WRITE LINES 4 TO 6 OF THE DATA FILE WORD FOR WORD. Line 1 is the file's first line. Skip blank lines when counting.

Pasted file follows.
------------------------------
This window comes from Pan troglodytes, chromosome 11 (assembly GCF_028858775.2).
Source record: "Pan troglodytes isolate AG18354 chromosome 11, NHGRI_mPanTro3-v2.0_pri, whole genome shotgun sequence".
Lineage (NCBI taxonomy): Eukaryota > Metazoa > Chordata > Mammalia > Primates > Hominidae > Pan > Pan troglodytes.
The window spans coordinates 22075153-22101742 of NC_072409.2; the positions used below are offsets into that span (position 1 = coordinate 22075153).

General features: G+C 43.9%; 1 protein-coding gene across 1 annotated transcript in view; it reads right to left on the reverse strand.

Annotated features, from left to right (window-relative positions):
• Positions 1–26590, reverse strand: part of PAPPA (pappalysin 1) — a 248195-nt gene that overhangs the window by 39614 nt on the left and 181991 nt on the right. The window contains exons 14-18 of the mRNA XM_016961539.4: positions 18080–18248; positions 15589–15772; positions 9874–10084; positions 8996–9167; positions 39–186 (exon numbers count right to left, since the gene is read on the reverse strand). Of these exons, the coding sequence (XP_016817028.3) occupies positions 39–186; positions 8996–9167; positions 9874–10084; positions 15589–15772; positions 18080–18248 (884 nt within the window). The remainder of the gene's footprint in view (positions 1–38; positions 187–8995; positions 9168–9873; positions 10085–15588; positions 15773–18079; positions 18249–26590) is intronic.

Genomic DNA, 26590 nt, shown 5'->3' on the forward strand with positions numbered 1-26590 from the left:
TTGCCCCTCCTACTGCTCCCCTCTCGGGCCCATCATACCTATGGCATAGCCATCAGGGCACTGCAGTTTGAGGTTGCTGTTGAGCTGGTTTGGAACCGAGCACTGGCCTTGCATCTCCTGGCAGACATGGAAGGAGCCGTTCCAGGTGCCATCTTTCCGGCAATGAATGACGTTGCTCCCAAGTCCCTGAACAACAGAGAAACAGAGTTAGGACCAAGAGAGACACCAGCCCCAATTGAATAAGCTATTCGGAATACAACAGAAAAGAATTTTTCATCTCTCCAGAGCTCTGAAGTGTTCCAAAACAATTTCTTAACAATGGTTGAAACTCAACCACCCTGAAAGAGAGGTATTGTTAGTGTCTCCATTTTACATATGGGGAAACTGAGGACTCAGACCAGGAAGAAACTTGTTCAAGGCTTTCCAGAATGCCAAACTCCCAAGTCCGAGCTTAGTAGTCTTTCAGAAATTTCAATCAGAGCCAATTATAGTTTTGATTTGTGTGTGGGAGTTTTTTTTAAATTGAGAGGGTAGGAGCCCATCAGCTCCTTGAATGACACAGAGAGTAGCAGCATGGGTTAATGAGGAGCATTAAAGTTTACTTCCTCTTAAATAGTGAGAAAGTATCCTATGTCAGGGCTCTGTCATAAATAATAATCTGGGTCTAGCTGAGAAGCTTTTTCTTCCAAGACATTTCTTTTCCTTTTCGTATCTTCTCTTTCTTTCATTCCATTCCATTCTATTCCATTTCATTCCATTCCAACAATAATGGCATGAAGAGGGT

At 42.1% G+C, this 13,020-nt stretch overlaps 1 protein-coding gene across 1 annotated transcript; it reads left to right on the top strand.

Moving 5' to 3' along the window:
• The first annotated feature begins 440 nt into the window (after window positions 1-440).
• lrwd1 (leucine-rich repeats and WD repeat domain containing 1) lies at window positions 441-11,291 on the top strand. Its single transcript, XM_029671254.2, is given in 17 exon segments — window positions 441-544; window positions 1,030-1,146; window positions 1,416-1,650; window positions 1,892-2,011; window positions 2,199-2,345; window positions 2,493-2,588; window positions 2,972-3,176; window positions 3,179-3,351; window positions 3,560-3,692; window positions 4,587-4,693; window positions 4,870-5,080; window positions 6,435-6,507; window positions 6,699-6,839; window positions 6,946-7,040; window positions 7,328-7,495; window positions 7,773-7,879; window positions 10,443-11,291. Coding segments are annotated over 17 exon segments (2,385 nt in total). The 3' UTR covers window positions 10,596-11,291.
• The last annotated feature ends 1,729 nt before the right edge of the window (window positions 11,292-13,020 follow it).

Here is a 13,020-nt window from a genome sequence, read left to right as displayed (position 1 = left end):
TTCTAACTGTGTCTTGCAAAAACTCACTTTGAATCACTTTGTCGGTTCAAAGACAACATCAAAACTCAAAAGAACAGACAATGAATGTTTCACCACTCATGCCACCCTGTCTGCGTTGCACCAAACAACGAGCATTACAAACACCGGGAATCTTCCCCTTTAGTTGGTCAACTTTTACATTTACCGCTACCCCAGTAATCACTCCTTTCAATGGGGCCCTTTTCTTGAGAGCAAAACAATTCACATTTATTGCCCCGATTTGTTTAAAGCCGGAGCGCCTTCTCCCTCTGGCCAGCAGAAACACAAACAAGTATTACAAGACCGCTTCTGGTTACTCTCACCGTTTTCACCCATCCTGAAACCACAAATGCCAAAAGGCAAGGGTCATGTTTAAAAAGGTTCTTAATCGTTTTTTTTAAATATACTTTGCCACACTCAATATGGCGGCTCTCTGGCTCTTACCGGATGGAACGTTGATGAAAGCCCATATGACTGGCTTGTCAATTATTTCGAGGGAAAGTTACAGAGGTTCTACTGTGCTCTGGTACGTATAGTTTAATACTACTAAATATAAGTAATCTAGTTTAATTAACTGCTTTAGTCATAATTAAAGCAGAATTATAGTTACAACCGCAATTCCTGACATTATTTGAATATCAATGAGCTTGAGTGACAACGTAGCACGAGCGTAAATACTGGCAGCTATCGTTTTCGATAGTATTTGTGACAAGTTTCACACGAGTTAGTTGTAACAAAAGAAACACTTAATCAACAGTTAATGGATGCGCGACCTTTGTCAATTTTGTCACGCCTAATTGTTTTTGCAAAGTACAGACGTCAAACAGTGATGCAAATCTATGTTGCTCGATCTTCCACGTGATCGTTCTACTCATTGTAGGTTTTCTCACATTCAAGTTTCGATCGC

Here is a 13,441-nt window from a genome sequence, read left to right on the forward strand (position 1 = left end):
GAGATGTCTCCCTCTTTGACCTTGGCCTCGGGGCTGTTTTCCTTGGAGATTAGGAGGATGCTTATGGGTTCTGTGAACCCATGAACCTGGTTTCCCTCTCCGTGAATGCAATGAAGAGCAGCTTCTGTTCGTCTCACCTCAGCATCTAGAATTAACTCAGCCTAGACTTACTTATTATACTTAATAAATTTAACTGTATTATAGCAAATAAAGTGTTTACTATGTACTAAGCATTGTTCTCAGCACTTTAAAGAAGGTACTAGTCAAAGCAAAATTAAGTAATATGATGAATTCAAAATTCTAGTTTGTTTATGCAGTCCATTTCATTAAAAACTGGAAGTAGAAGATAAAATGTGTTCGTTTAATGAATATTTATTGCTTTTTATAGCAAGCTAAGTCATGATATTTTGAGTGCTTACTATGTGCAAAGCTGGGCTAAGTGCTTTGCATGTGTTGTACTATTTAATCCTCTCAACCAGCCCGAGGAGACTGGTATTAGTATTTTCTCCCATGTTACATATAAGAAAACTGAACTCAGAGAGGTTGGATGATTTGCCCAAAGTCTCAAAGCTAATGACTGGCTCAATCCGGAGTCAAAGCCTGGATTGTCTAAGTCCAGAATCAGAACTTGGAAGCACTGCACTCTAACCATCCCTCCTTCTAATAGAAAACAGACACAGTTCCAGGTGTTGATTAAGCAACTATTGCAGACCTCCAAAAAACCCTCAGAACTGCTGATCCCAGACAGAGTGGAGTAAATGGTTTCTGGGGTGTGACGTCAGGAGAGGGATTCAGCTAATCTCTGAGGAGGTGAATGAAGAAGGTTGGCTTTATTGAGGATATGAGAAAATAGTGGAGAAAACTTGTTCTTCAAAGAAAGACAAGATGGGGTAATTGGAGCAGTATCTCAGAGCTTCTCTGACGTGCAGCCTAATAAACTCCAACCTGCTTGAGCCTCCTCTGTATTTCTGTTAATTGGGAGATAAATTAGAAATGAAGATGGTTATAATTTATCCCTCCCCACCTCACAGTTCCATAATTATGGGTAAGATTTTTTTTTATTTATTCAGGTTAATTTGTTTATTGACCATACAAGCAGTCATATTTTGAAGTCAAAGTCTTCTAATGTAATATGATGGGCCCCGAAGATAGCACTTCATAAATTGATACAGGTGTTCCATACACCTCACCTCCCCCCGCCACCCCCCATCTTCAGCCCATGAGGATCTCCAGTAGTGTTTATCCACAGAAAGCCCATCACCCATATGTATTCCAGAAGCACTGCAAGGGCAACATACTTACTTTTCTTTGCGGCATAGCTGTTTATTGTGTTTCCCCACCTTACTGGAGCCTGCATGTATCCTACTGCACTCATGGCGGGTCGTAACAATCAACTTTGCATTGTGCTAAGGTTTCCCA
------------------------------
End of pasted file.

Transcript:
The window spans coordinates 22075153-22101742 of NC_072409.2; the positions used below are offsets into that span (position 1 = coordinate 22075153).

General features: G+C 43.9%; 1 protein-coding gene across 1 annotated transcript in view; it reads right to left on the reverse strand.

Annotated features, from left to right (window-relative positions):